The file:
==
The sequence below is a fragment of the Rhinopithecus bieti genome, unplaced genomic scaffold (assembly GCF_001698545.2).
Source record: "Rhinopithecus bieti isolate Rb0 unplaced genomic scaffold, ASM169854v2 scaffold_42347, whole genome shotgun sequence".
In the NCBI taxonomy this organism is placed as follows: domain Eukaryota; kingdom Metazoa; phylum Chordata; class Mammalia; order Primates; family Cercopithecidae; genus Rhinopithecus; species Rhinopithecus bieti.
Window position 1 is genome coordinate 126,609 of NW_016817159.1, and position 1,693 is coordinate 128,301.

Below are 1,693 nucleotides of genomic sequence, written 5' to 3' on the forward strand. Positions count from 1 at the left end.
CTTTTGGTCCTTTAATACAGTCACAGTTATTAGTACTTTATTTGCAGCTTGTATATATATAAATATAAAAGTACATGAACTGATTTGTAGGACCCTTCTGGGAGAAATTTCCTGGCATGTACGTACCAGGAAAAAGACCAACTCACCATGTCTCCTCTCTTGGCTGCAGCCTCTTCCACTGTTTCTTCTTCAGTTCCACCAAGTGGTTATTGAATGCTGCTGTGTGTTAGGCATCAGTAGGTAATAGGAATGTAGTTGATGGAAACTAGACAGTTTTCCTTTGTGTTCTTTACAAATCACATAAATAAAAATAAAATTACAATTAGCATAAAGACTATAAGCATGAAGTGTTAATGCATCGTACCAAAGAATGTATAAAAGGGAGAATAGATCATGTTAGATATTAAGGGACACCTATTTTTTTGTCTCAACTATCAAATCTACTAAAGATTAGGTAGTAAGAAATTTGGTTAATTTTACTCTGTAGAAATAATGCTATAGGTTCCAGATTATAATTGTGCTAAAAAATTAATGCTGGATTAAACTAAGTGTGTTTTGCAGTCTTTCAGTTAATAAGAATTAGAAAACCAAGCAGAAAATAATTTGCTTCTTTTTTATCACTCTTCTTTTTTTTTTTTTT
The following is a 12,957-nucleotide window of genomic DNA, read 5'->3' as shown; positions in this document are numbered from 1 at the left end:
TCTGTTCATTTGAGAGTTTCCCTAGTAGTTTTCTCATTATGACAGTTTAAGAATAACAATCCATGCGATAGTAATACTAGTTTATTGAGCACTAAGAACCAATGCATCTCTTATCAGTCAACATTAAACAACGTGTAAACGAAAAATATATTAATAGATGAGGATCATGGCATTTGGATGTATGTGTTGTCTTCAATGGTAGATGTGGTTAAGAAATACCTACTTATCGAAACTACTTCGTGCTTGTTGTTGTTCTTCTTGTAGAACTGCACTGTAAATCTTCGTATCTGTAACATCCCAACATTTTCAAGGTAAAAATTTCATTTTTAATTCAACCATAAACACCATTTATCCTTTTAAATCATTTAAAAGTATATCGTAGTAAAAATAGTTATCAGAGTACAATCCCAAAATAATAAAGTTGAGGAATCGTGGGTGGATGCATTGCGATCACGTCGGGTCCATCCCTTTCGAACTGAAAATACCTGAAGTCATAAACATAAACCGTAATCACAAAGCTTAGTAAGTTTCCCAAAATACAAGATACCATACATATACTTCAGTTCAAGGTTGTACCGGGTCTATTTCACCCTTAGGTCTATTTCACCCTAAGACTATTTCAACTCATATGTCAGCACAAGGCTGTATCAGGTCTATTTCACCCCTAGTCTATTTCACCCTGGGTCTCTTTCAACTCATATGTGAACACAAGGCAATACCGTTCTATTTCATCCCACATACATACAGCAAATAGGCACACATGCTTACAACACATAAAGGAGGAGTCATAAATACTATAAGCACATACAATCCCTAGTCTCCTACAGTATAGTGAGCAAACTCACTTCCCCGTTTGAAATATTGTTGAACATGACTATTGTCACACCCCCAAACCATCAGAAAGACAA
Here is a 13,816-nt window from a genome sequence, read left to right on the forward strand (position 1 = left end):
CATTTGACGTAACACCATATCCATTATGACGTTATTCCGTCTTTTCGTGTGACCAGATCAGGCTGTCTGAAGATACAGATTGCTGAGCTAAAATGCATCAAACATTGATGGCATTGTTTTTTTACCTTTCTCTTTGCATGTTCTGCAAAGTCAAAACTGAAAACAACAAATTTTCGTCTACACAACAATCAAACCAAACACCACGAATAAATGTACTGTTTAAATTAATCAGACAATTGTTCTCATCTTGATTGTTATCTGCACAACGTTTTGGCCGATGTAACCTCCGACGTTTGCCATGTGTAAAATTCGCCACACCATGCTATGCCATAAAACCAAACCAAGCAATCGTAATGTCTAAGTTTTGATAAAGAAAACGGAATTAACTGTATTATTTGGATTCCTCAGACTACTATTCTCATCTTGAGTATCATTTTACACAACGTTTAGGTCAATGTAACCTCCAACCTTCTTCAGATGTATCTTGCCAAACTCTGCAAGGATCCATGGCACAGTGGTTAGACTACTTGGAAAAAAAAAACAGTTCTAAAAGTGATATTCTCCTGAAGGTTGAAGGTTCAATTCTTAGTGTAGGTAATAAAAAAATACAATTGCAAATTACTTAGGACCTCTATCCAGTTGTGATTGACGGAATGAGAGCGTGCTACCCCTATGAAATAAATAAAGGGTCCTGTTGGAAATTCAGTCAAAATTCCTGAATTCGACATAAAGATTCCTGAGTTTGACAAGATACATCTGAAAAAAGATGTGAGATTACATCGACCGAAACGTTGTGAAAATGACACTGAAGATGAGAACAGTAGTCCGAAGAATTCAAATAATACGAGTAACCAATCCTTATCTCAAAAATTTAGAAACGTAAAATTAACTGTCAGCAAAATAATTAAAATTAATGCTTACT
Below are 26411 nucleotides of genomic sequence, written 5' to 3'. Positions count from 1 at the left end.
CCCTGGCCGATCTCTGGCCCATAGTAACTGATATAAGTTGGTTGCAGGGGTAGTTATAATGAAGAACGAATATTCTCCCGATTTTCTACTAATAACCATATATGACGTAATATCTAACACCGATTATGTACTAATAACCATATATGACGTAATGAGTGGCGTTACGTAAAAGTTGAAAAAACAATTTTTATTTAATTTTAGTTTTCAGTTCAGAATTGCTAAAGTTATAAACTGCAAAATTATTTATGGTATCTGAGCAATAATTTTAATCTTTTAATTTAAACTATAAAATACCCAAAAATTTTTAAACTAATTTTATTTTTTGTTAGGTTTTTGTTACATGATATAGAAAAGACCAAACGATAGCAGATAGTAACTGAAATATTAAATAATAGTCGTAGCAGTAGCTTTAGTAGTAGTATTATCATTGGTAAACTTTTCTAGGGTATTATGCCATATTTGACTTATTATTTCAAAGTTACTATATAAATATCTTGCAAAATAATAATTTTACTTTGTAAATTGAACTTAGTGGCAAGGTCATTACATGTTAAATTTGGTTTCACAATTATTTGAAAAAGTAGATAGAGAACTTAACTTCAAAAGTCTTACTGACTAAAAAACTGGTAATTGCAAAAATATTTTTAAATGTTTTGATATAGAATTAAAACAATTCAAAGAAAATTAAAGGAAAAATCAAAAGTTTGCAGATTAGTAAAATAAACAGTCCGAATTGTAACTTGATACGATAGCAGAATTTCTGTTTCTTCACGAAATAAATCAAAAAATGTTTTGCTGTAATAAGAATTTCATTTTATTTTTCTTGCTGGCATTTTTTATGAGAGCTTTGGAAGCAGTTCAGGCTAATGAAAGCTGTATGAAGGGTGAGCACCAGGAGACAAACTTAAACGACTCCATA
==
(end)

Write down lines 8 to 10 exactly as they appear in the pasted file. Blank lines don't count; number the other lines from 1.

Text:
TCTGTTCATTTGAGAGTTTCCCTAGTAGTTTTCTCATTATGACAGTTTAAGAATAACAATCCATGCGATAGTAATACTAGTTTATTGAGCACTAAGAACCAATGCATCTCTTATCAGTCAACATTAAACAACGTGTAAACGAAAAATATATTAATAGATGAGGATCATGGCATTTGGATGTATGTGTTGTCTTCAATGGTAGATGTGGTTAAGAAATACCTACTTATCGAAACTACTTCGTGCTTGTTGTTGTTCTTCTTGTAGAACTGCACTGTAAATCTTCGTATCTGTAACATCCCAACATTTTCAAGGTAAAAATTTCATTTTTAATTCAACCATAAACACCATTTATCCTTTTAAATCATTTAAAAGTATATCGTAGTAAAAATAGTTATCAGAGTACAATCCCAAAATAATAAAGTTGAGGAATCGTGGGTGGATGCATTGCGATCACGTCGGGTCCATCCCTTTCGAACTGAAAATACCTGAAGTCATAAACATAAACCGTAATCACAAAGCTTAGTAAGTTTCCCAAAATACAAGATACCATACATATACTTCAGTTCAAGGTTGTACCGGGTCTATTTCACCCTTAGGTCTATTTCACCCTAAGACTATTTCAACTCATATGTCAGCACAAGGCTGTATCAGGTCTATTTCACCCCTAGTCTATTTCACCCTGGGTCTCTTTCAACTCATATGTGAACACAAGGCAATACCGTTCTATTTCATCCCACATACATACAGCAAATAGGCACACATGCTTACAACACATAAAGGAGGAGTCATAAATACTATAAGCACATACAATCCCTAGTCTCCTACAGTATAGTGAGCAAACTCACTTCCCCGTTTGAAATATTGTTGAACATGACTATTGTCACACCCCCAAACCATCAGAAAGACAA
Here is a 13,816-nt window from a genome sequence, read left to right on the forward strand (position 1 = left end):
CATTTGACGTAACACCATATCCATTATGACGTTATTCCGTCTTTTCGTGTGACCAGATCAGGCTGTCTGAAGATACAGATTGCTGAGCTAAAATGCATCAAACATTGATGGCATTGTTTTTTTACCTTTCTCTTTGCATGTTCTGCAAAGTCAAAACTGAAAACAACAAATTTTCGTCTACACAACAATCAAACCAAACACCACGAATAAATGTACTGTTTAAATTAATCAGACAATTGTTCTCATCTTGATTGTTATCTGCACAACGTTTTGGCCGATGTAACCTCCGACGTTTGCCATGTGTAAAATTCGCCACACCATGCTATGCCATAAAACCAAACCAAGCAATCGTAATGTCTAAGTTTTGATAAAGAAAACGGAATTAACTGTATTATTTGGATTCCTCAGACTACTATTCTCATCTTGAGTATCATTTTACACAACGTTTAGGTCAATGTAACCTCCAACCTTCTTCAGATGTATCTTGCCAAACTCTGCAAGGATCCATGGCACAGTGGTTAGACTACTTGGAAAAAAAAAACAGTTCTAAAAGTGATATTCTCCTGAAGGTTGAAGGTTCAATTCTTAGTGTAGGTAATAAAAAAATACAATTGCAAATTACTTAGGACCTCTATCCAGTTGTGATTGACGGAATGAGAGCGTGCTACCCCTATGAAATAAATAAAGGGTCCTGTTGGAAATTCAGTCAAAATTCCTGAATTCGACATAAAGATTCCTGAGTTTGACAAGATACATCTGAAAAAAGATGTGAGATTACATCGACCGAAACGTTGTGAAAATGACACTGAAGATGAGAACAGTAGTCCGAAGAATTCAAATAATACGAGTAACCAATCCTTATCTCAAAAATTTAGAAACGTAAAATTAACTGTCAGCAAAATAATTAAAATTAATGCTTACT